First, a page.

by Photo courtesy of San Diego County

San Diego County Board of Supervisors unanimously approved a plan to open more doors for neurodivergent people entering the county workforce. 

County Board Chairman Nathan Fletcher and supervisor Terra Lawson-Remer authored the proposal, which calls on the county departments to obtain the necessary skills to interview and train neurodivergent people. 

According to an article published by Harvard Medical School, “neurodiversity describes the idea that people experience and interact with the world around them in many different ways; there is no one "right" way of thinking, learning, and behaving, and differences are not viewed as deficits”. According to Nicole Baumer, MD, MEd and Julia Frueh, MD, who authored the article, "neurodiversity refers to the diversity of all people, but it is often used in the context of autism spectrum disorder (ASD), as well as other neurological or developmental conditions such as ADHD or learning disabilities".  

A board document states that Autism affects one in 44 individuals in the United States, one in 26 in California, including tens of thousands of people in San Diego County. Current data suggests 75 percent of autistic adults are unemployed or under-employed, “and a delayed launch into the workforce for autistic young adults can have lasting negative impacts throughout an individual's lifetime," according to Fletcher and Lawson-Remer.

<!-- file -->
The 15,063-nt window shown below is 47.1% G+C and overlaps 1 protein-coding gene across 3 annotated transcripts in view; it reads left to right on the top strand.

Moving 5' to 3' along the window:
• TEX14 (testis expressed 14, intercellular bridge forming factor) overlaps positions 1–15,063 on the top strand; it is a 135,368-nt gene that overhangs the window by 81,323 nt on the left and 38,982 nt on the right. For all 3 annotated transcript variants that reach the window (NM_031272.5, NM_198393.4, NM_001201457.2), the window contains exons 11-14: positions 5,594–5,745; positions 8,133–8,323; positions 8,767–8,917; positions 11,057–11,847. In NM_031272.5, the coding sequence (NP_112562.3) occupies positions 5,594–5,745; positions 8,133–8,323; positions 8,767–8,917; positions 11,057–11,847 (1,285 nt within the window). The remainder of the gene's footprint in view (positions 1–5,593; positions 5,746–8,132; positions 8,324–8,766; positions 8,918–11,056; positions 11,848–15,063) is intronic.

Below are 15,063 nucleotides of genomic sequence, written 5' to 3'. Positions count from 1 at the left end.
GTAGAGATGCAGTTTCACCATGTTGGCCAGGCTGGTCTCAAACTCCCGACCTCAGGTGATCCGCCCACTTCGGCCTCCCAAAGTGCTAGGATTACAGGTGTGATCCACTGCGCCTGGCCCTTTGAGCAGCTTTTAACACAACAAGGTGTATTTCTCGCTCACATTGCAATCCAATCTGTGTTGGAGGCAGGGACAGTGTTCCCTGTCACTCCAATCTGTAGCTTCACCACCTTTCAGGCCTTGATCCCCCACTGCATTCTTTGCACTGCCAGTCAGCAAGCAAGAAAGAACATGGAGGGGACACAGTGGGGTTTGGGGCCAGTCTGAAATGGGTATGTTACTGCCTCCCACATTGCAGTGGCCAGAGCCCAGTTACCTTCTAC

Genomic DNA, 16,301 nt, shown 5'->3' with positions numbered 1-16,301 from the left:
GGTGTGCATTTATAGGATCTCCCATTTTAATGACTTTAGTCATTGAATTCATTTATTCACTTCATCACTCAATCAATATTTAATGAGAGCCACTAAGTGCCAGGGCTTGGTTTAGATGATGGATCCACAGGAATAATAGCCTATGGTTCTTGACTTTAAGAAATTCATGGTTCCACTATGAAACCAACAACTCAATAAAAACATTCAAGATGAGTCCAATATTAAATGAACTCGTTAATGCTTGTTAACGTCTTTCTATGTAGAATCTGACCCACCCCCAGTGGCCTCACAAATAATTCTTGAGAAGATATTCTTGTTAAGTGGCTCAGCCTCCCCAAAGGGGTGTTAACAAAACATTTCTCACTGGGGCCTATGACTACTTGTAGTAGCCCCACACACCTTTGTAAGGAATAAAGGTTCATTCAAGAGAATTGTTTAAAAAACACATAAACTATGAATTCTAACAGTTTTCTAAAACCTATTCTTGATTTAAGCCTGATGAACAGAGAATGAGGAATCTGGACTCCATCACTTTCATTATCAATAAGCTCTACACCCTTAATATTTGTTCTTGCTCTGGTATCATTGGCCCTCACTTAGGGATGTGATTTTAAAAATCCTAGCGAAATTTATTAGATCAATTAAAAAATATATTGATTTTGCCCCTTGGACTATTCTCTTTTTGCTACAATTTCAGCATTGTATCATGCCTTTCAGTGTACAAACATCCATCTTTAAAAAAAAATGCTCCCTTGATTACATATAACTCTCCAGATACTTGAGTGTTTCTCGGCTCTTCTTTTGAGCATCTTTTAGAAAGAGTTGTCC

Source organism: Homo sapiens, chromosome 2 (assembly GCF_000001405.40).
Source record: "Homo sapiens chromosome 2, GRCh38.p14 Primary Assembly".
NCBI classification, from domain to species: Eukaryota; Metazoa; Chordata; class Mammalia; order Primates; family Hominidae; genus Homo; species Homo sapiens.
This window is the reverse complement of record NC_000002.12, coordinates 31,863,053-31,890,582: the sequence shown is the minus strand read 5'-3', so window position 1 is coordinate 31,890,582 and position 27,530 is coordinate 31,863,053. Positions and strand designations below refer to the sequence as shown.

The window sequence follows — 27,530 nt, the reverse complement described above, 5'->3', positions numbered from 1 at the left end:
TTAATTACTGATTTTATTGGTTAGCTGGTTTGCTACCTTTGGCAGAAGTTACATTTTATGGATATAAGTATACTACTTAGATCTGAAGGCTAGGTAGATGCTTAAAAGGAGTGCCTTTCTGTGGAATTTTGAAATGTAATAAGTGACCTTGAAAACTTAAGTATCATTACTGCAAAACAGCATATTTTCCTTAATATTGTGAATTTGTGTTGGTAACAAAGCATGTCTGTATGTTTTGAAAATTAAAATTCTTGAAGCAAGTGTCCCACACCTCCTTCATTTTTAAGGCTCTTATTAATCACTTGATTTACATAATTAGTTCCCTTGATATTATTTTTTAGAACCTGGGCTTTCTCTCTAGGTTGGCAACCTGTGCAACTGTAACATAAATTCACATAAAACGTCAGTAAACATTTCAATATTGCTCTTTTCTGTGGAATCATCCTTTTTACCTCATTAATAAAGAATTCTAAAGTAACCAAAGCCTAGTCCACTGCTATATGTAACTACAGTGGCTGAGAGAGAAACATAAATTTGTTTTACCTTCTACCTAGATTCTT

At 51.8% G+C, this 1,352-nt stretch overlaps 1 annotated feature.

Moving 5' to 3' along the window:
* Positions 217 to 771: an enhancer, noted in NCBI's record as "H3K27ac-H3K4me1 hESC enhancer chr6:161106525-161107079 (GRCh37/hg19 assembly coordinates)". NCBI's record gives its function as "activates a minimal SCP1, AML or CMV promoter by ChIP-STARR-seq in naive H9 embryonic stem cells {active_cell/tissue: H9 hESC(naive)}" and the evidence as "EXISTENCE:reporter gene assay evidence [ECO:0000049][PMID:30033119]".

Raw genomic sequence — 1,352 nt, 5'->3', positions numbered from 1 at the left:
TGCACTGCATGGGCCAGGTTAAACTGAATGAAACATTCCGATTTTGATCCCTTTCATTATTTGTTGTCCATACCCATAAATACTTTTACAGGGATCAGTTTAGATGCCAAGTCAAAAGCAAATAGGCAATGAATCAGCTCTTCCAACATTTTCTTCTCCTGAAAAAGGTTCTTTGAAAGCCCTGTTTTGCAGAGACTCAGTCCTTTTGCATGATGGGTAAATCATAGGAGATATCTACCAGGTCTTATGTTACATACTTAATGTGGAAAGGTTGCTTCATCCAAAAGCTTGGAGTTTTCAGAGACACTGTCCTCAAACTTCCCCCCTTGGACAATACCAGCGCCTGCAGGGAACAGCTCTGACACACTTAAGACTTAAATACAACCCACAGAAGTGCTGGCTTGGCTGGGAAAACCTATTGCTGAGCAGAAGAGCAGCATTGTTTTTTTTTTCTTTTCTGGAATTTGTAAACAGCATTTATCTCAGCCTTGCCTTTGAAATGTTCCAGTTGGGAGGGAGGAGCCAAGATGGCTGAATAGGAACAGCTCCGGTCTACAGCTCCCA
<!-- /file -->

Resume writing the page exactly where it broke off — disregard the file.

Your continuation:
The loss of worker productivity and cost of care for autism generates an economic cost of $137 billion in the United States, reads the board document. 

“The data underscores the urgent need to take action and address systematic barriers autistic adults face in finding and keeping meaningful employment,” reads the board document written by Fletcher and Lawson-Remer. 

San Diego County holds the title of one of the largest employers in the region, with more than 18,000 individuals in a variety of fields serving the county workforce. Along with recruitment and training, the board directed County Administrative Officer Helen Robbins-Meyer to give employees the right skills “in order to advance a more inclusive work culture," said Fletcher and Lawson-Remer. 

A 17-member working group crafted the proposal, in collaboration with the county's the DiversAbility Employee Resource Group. Partners included Autism Society San Diego, Autism Tree Project Foundation, National Foundation for Autism Research, San Diego Regional Center and San Diego Workforce Partnership.

Fletcher introduced Jay's Program in 2019, which provides people with intellectual and developmental disabilities with part-time, six-month paid internships in county departments.

“Today’s action marks a substantial step in supporting our neurodivergent community, by aiming to increase the County’s recruitment and outreach efforts to neurodivergent individuals, by aiming to increase the County’s recruitment and outreach efforts to neurodivergivent individuals, including autistic adults, by 2030,” wrote Fletcher and Lawson-Remer in the board document.

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